Whether you are being fitted for sandals or strapping them on
yourself here are some guidelines to insure a good fit. Every
comfortable shoe starts with the footbed; generally speaking if any part
of your foot hangs over the edge of a footbed you do not have a good
fit. Assuming that your foot rests entirely within the footbed
perimeters you should start by fastening the most distant sandal strap
first. Straps that run across the toes should be fairly snug as this
strap holds your foot inside your shoe.
After the first strap has been fastened move towards the straps
covering the rest of your foot. Because your feet move when you walk
anything covering the top of your foot needs to flex with your foot.
Resting your index fingernail against your instep and placing the
strap across the lower half of it will give a strap the room it needs to
move when you do. Fasten the strap using whatever apparatus the sandal
comes with before moving to the strap behind your ankle if there is one.
Heel straps function as a safety belt for your foot. If you step back
quickly or unexpectedly your strap is there to help 'catch' your foot.
Back straps add stability to sandals making them a better choice for
people with balance issues. Sandals with adjustable back straps are also
ideal for tourists, expectant mothers, children and people who wear
sandals while participating in athletic activities. Heel straps need to
move with your foot so make sure your heel strap is slightly loose
around the back of your foot.
Sandals with straps are nice for people with feet that fall outside
of the normal width/height range since those with narrow/trim feet can tighten them up while people
with wide/tall feet can loosen
them to accomodate their wider foot. At work I tell people that footwear
should be good and comfortable right away. That same information
applies here although if you are being fitted for good supportive
shoes that you have not worn before there may be an adjustment period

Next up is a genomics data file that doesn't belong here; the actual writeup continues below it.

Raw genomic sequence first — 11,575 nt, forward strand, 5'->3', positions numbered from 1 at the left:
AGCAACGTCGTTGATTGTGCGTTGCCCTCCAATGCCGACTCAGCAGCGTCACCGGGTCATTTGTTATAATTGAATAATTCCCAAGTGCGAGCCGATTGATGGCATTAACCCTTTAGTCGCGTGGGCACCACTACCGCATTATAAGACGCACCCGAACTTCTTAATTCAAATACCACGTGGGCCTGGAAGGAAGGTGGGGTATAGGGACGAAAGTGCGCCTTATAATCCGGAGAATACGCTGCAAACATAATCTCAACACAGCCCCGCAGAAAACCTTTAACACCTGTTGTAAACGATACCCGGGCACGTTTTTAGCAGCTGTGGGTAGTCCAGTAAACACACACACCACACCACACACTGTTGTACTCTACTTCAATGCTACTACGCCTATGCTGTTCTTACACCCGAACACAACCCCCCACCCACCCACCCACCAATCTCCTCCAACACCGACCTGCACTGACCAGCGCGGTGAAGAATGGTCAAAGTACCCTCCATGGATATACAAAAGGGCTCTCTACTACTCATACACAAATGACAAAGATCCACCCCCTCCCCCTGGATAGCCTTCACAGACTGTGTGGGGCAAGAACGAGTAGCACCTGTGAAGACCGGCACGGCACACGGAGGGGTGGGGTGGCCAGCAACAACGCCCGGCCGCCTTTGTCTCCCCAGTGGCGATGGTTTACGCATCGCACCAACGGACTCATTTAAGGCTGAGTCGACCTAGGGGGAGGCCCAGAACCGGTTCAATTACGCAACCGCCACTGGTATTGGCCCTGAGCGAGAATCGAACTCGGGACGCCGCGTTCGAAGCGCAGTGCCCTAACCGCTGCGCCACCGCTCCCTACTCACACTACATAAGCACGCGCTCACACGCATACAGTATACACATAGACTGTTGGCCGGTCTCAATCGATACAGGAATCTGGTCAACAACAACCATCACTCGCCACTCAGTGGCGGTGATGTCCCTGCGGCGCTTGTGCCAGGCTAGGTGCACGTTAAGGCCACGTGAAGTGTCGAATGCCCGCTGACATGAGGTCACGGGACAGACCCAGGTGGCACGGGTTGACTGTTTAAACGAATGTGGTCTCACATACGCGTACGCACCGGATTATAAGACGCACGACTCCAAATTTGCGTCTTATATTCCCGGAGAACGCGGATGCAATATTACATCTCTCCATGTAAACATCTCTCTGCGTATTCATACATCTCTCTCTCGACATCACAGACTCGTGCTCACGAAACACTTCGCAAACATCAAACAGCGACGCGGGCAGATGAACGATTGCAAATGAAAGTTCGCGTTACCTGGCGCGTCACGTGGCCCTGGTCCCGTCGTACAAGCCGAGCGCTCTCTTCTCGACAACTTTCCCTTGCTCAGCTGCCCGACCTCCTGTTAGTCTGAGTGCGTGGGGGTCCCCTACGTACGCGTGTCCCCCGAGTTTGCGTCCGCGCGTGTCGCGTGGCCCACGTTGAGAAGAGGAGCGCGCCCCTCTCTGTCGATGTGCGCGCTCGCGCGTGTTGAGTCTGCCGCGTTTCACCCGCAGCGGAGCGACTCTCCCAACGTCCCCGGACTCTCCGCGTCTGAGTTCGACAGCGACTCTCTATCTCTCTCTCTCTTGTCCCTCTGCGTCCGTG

while your body learns to work with a new level of support.
Understanding how a sandal will wear is an important part of getting a
good fit so make sure you know what you will be standing on before you
purchase it. Sandals with cork or memory foam footbeds will eventually
conform to an owner's foot creating a personalized level of comfort for
whoever wears them. Never let anyone else wear footwear that retains the
memory of your foot.
Properly cared for sandals can last for a number of years. This means
treating them well when you are not wearing them. Moisture is the enemy
of your footwear so keep your footbeds dry. If they do become wet leave
your sandals in a cool dry place until they are thoroughly dry. Since
your bare foot can produce several of ounces of sweat a day I recommend
giving your sandals at least 24 hours of dry time before putting them on
If your sandals have a cork footbed pay attention to the shiny seal
on the outer midsole. Cork will crumble if it dries
and rot if it gets wet so you will need to re-seal any cork based
footwear periodically. If your sandals have a suede footbed periodically
brushing them will help loosen dust and accumulated debris. While you
can use any small nylon bristled brush most household brushes do not
work as well as the ones manufactured for this purpose.
Sandals are only as good as the straps around your feet so please
take care of the materials used to manufacture your footwear. Leather
sandals will lose surface moisture to the air around them, leather can be easily cleaned and there are various leather care
products designed to keep sandal leather supple. Suede is more delicate
and difficult to care for: using a non-aresol based protective spray
will help stains from sinking into your sandals and make them easier to
When you are being fitted for sandals remember that sandals are not
designed to fit like dress or athletic shoes. Sandals that leave red
marks on your feet do not fit well. If a strap is bothering you after a
minute or two of wear in the shoe store it will definitely irritate
your foot after several hours of continuous wear. If you have
bunions, hammer toes, mallet toes, claw toes,
rheumatoid arthritis, or recent surgical scars on your feet shop for sandals
made from soft materials that can be stretched to accomodate your foot.
Whenever possible footwear should be tried on as you would be wearing
it. Periodically treating yourself to a good pedicure will slough off
dead skin cells, stimulate blood flow to your feet, remove callouses
and in general improve the appearance of your feet. Footwear is designed
to help protect your feet, if sandals are not a year round footwear
choice for you please remember that the tops of your feet can easily get
sunburnt and apply sunscreen accordingly.
Wearing shoes that are too small damages countless feet.
Sadly many people force their feet into sandals that are too short, too
narrow and they fasten the straps much too tightly across the tops and
backs of their feet. Knowing what constitutes a good fit should help you
avoid choosing inappropriately sized footwear. Hopefully you now have
an excess of information about sandals and their straps however if you
do have any further questions or comments please feel free to contact